18.1.11

Mathew Brady - The Father of Photojournalism

18 January 1864 - Washington, DC

Today I had my portrait taken by one of the greatest photographers who ever lived--Mathew Brady. I found his studio at 352 Pennsylvania Avenue here in Washington.

No one, not even Brady knows when he was born for sure (1822 most likely) to poor Irish immigrants. When was sixteen-years-old he moved to New York City to find his fortune. There he discovered the new art form of photography and opened a studio in 1844. By 1845 he opened a gallery of all the rich and famous people he had taken portraits of.


Brady started this studio, just a few blocks from the Capitol Building, to be closer to the real history makers. He is the photographer of senators, foreign dignitaries, and presidents. He is Abraham Lincoln’s favorite photographer. Just about anybody who is anybody in the mid-19th century has had their portrait taken by Mathew Brady. The walls of his studio look like a “Who’s Who”.

President Lincoln by Mathew Brady
I was surprised to find Brady at his studio. “I thought you would be out on the battlefield taking photographs?”

He smiled at me as he set up his camera. “I can’t be everywhere at once. I have a few assistants that follow the army with portable darkrooms. And I let it be known I’ll buy negatives from freelancers--from either side. To be honest, my eyesight is getting bad. I’m probably more useful staying in Washington and managing the project and storing the negatives and photographs.

A Brady photography wagon and crew
“The project?” I asked.

“Do you have any idea how fortunate we are to have photography at this point in time? The camera is the eye of history and I feel I have an obligation to my country to record this war. Future generations will be able to see what it was really like.”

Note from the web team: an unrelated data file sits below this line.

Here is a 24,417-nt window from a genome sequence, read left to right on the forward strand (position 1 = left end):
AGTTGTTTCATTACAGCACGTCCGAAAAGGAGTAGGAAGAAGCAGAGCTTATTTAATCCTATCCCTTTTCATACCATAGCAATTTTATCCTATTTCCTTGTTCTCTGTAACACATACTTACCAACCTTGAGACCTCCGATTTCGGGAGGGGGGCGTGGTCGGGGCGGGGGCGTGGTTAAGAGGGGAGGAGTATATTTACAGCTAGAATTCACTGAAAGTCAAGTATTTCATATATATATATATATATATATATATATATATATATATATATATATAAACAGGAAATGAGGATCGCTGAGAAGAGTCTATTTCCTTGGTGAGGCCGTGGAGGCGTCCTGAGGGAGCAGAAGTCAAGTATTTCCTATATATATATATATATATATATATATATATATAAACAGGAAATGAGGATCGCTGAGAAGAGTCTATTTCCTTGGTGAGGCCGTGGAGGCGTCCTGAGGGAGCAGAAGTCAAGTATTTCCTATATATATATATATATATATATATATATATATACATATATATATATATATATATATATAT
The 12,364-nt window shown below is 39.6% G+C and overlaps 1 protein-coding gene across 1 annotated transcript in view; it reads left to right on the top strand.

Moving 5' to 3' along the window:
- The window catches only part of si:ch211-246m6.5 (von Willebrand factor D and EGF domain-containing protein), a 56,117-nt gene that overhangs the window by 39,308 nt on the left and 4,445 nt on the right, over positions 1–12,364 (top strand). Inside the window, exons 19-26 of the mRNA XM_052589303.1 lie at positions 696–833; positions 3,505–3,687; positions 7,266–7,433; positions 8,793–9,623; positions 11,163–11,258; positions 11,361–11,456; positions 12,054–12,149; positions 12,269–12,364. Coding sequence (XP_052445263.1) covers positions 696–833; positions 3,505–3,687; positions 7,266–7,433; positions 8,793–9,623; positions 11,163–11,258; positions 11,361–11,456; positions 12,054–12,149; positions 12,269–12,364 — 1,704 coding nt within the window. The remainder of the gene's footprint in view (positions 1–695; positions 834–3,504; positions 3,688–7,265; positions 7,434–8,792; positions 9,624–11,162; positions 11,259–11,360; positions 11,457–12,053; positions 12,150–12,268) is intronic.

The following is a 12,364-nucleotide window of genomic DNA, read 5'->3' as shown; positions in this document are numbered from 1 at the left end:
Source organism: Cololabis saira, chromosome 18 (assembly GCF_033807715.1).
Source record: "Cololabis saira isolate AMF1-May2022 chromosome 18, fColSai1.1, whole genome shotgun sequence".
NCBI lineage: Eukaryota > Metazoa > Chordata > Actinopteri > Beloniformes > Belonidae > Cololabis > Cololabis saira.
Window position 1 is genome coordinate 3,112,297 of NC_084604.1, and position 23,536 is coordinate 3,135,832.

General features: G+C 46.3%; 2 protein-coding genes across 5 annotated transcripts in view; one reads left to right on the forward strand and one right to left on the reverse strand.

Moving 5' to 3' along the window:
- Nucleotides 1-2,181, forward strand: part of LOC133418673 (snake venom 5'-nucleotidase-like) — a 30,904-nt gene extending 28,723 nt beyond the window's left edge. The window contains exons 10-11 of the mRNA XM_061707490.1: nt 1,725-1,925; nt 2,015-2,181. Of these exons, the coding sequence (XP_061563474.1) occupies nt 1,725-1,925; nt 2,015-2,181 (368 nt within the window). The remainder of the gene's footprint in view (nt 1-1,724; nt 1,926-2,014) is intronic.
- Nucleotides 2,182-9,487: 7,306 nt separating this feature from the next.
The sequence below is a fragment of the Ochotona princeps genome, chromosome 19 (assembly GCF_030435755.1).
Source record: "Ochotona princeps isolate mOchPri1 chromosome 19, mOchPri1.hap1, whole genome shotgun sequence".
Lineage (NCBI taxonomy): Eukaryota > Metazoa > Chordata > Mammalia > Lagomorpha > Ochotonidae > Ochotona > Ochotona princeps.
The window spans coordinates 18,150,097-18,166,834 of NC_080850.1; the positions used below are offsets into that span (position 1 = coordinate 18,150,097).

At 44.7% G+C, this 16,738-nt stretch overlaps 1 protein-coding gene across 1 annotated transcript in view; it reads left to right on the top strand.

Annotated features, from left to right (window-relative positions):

“Erm, yes. You do take quite a few photographs of corpses.”

“I would take photographs of the battles themselves, but people have to stand still or I only get a blur. Dead men don’t move. I suppose I could stage a battle scene with soldiers posing, but that would be a lie. The public thinks war is heroic and noble. It’s gory and men die.”

“Yes, I suppose you are right. Before photographs the only visual record we had of battles was romantic paintings of generals dying like Shakespearean actors. Your battlefield photographs are a real eye-opener for the public.”

Mathew Brady after Battle of Bull Run
“Yes. The aftermath of the first battle of Bull Run was an eye-opener for me, too. I nearly ran into trouble myself.”

“What made you foolish enough to go into battle?”

“You sound like my friends. They did everything to dissuade me. They told me I was risking my life and my fortune. But I had to go. A spirit in my feet said 'Go,' and I went."

“So, you have not been sitting in this studio the whole time then?”

“No, but like a said my eyesight is failing. It is hard to avoid trouble if you cannot see it in time. Poor Juliette, that’s the missus, was so worried I decided not to put her through that again--well, not too much anyway. There are a lot of forts and hospitals and camps for me to record near Washington. We are not far from the frontline, as you are aware.”

“Isn’t hiring assistants and buying negatives expensive?”

“Indeed. I don’t know how many thousands of dollars I have spent so far. I am gambling my fortune on this project. I know in the end it will be worth it. I’m sure Congress will be more than happy to compensate me. Now if you will sit perfectly still, sir.”

I froze, not wanting any of my face to blur by moving. Poor Brady. I couldn’t tell him that he would spend $100,000 dollars on his collection. At this moment his photos are in great demand, but by war’s end everyone will be so sick of battle, no one will want to look at his photographs. He will be forced to sell his New York studio. In 1875 Congress will finally relent and pay Brady only $25,000 for his collection of over 10,000 plates, only a quarter of what he spent on it.

In 1887 Brady will suffer an even worse blow when his beloved wife, Juliette, will die. Brady will take his last breath in 1896 in the charity ward of a New York hospital, broke and nearly blind, a forgotten man. Well, not completely forgotten. His funeral will be paid for by grateful veterans whose story he had recorded at great sacrifice to himself.

And I think if I told him the future, Mathew Brady would do it anyway. Especially if I told him how priceless his photos will become to future historians. They are the best record we have of the Civil War. No wonder he is considered the Father of Photojournalism.

Links:
Mathew Brady’s National Portrait Gallery Virtual Tour

Mathew Brady’s Civil War photographs from the National Archive
(photos taken after battles might be disturbing to some readers--they certainly disturb me)

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